Thursday, November 28, 2013

From Homer to New York for $4.00

The Whig, Homer, N.Y.
December 27, 1849

               FARE REDUCED!
              From Homer and Cortland
                To the City of
                 NEW YORK
    The Mail Coach leaves Homer every morning, Sundays excepted, at 7 o'clock, for Binghamton, where passengers can take the evening train of Cars and reach New York at an early hour the next Morning - making the trip through in less than 24 hours.
   FARE.- From Homer and Cortlandville to New York, $4. 
                           F.A. MORGAN & CO., Binghamton
                           WM P. RANDALL, Cortlandville,

June, 1849

Stagecoach days in Angelica, N.Y.

(Excerpt from The Angelica Advocate, May 11, 1944 - From a letter to the editor by Harry C. Gardiner)
    I also distinctly remember the huge stagecoach with its four horses driven by Mr. Martin that used to pass our house daily to and fro on its trips from Belvidere Station. Martin found the big coach too cumbersome and expensive for the 5-mile up hill and down  trips twice each day; so the old coach was replaced by a covered wagon which many Angelicans will remember ran until the railroad came. 

  Mr. Martin died shortly after the change was made and beloved old Ed Blanchard took over the mail, express and passenger transportation between Angelica and Belvidere. There are, according to information I now have, only four people now living in Angelica who might remember the school fire and the old four-horse coach. Mighty progress has taken place since the time when Angelica had no telegraph, no railroad and a large proportion of the people used tallow candles for illumination; also many of them talked just like David Harum and Aunt Polly of radio fame. The railroad locomotives burned wood in those days. I wonder how many people remember the huge woodsheds at many of the stations, the one at Belvidere, I believe, about one-eighth of a mile in length.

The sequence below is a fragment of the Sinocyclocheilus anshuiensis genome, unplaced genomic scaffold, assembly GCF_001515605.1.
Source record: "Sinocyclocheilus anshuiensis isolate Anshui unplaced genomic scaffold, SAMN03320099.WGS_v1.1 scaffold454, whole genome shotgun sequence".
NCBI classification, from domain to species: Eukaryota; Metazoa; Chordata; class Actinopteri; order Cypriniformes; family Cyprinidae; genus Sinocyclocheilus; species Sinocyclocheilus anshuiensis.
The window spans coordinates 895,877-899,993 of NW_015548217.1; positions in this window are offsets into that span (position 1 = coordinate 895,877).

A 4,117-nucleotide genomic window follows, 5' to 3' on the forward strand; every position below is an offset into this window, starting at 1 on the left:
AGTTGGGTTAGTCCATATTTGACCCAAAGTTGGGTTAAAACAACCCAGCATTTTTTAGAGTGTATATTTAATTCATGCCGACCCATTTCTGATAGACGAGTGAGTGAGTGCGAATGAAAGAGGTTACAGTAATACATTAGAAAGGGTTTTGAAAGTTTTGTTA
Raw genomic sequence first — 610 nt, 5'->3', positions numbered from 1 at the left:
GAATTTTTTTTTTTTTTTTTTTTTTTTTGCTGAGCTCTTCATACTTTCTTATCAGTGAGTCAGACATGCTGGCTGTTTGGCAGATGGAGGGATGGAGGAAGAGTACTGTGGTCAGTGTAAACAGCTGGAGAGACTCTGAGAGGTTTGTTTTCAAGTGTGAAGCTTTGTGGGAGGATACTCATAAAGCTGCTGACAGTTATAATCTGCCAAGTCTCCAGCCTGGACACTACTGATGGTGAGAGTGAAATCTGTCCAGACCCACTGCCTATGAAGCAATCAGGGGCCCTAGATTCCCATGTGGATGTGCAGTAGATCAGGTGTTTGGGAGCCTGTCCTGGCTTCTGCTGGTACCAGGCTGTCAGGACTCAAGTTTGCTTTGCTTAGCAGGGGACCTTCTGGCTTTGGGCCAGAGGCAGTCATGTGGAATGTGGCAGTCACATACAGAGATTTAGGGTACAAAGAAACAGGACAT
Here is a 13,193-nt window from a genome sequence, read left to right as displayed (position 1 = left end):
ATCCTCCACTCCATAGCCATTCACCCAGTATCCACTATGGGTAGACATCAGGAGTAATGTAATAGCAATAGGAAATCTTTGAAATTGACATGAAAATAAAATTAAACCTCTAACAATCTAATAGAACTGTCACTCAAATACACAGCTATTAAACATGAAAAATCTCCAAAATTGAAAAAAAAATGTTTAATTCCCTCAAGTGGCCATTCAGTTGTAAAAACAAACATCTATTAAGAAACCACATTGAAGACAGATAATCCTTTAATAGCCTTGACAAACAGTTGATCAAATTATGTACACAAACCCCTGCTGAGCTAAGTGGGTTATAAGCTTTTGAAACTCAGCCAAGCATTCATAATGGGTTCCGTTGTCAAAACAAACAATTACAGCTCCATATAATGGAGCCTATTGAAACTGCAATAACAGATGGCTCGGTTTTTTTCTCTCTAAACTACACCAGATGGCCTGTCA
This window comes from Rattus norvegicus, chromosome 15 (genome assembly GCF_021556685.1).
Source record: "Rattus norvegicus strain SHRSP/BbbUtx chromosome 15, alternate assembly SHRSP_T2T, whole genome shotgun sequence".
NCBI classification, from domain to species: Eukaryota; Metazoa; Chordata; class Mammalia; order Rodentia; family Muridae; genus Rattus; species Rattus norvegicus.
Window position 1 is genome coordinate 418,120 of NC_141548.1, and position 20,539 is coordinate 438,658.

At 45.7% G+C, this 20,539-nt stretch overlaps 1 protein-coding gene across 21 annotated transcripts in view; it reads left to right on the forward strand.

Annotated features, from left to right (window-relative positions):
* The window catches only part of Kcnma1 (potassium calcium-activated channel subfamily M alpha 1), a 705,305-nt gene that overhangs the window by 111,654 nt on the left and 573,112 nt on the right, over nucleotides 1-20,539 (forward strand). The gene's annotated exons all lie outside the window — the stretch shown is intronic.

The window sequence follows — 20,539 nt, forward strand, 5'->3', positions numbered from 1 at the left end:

Old Stagecoach Inn in Cuba, N.Y.

Hotel Rates Published

Madison Observer, Morrisville, N.Y.,
Thursday, March 5, 1863
    At the meeting of the Innkeepers of the county, held in this village last week, the following tariff of prices was unanimously adopted:
    Meals, at regular hours,      each  $0.35
        do.     extra,       "              "          40
Lodgings,                                             25
1 Horse to Hay over night,                   25
2    do.        "              "                         50
Oats, per bushel,                                1.00
1 Meal, Horse in Barn, and 4 qts. Oats  60
1  do     2 do    "             "    8  "     do.  90
Oyster Stews.                                        35
   do.    raw,                                           20
Whiskey, Beer and Cider,          each      5
Other Drinks,                                "      10
Cigars,                                           "      5 to 10